Methodologies for probing the metatranscriptome of grassland soil

Aaron Garoutte; Erick Cardenas; James Tiedje; Adina Howe

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2016

Metatranscriptomics provides an opportunity to identify active microbes and expressed genes in complex soil communities in response to particular conditions. Currently, there are a limited number of soil metatranscriptome studies to provide guidance for using this approach in this challenging matrix. Hence, we evaluated the technical challenges of applying soil metatranscriptomics to a highly diverse, low activity natural system. We used a non-targeted rRNA removal approach, duplex nuclease specific (DSN) normalization, to generate a metatranscriptomic library from field collected soil supporting a perennial grass, Miscanthus x giganteus (a biofuel crop), and evaluated its ability to provide insight into its active community members and their expressed protein-coding genes. We also evaluated various bioinformatics approaches for analyzing our soil metatranscriptome, including annotation of unassembled transcripts, de novo assembly, and aligning reads to known genomes. Further, we evaluated various databases for their ability to provide annotations for our metatranscriptome. Overall, our results emphasize that low activity, highly genetically diverse and relatively stable microbiomes, like soil, requires very deep sequencing to sample the transcriptome beyond the common core functions. We identified several key areas that metatranscriptomic analyses will benefit from including increased rRNA removal, assembly of short read transcripts, and more relevant reference bases while providing a priority set of expressed genes for functional assessment.

Microbial community analysis with ribosomal gene fragments from shotgun metagenomes

Jiarong Guo; James R. Cole; Qingpeng Zhang; Titus Brown; James M. Tiedje

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2016

Microorganisms and their residues under restored perennial grassland communities of varying diversity

Chao Liang; Jenny Kao-Kniffin; Gregg R. Sanford; Kyle Wickings; Teri C. Balser; Randall D. Jackson

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2016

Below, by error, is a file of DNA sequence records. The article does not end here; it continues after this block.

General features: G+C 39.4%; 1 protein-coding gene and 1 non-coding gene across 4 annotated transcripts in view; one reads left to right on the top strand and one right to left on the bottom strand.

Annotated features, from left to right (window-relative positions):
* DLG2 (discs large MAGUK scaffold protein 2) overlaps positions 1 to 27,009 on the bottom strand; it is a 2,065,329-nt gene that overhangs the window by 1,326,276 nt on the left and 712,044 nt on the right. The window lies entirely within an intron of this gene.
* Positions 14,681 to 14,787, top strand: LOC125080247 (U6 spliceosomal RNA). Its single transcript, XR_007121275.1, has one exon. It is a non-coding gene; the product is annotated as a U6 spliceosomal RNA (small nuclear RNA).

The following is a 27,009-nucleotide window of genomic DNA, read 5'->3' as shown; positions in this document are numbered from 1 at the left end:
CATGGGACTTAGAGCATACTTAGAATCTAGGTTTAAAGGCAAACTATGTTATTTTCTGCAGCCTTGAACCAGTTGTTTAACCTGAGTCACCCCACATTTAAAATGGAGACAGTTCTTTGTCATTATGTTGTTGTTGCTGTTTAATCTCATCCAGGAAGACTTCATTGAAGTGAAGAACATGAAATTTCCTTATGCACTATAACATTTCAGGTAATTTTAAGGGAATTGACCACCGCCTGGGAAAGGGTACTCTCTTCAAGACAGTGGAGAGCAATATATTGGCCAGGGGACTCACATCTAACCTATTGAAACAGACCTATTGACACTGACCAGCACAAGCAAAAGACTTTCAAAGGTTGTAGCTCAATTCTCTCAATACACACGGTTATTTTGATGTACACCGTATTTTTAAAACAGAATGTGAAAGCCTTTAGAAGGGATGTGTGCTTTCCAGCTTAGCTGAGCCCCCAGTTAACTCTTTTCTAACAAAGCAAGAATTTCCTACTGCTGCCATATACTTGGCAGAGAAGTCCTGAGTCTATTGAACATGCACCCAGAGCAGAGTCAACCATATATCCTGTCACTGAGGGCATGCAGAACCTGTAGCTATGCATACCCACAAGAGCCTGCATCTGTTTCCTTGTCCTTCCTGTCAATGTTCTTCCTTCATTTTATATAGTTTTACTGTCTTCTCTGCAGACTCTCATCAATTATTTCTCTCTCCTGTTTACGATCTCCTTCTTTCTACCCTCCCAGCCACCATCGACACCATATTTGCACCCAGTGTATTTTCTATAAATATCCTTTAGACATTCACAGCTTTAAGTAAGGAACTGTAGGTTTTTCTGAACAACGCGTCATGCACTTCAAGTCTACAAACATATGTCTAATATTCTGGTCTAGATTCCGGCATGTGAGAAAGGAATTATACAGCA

Rising atmospheric CO2 concentration and global mean temperatures have stimulated interest in managing terrestrial systems to sequester more carbon and mitigate climate change. In a restored prairie experiment, we compared high diversity (HD, 25 species) with low diversity (LD, 6 species) prairies to investigate the effect of plant diversity on soil microbial communities and their residues with soil depth. We assayed lipid and amino sugar biomarkers for soil samples, taken after 9 years following the establishment of the prairie treatment, at 5 depth increment layers: 0–2 cm, 12–15 cm, 25–27 cm, 50–52 cm, and 98–100 cm. We found that the microbial biomass and residues decreased considerably with depth in both diversity treatments. Ordination analysis of lipid profiles indicated soil microbial communities were consistently distinct between the deeper and the upper layers, regardless of treatment, and also differed between the LD and HD treatments. Plant diversity effects on soil microbial communities strongly correlated with arbuscular mycorrhizal fungi (AMF), as indicated by the lipid marker 16:1ω5c. Soil microbial residues in deeper horizons were relatively more enriched in HD than LD treatments, suggesting that greater plant diversity might sustain higher soil carbon storage through relatively recalcitrant necromass inputs in the long term. Decreasing glucosamine/muramic acid (GluN/MurA) ratio in LD and increasing in HD with depth suggested that the new microbially-accumulated carbon was positively contributed by fungal-derived residues. Our results indicate that plant diversity drives soil microbial carbon sequestration through changes in AMF abundance in restored native tallgrass ecosystems. These findings have implications for understanding how the management of plant diversity can improve soil quality and sustainability in grasslands, and how efforts to conserve and restore diverse grasslands could mitigate greenhouse gas emissions.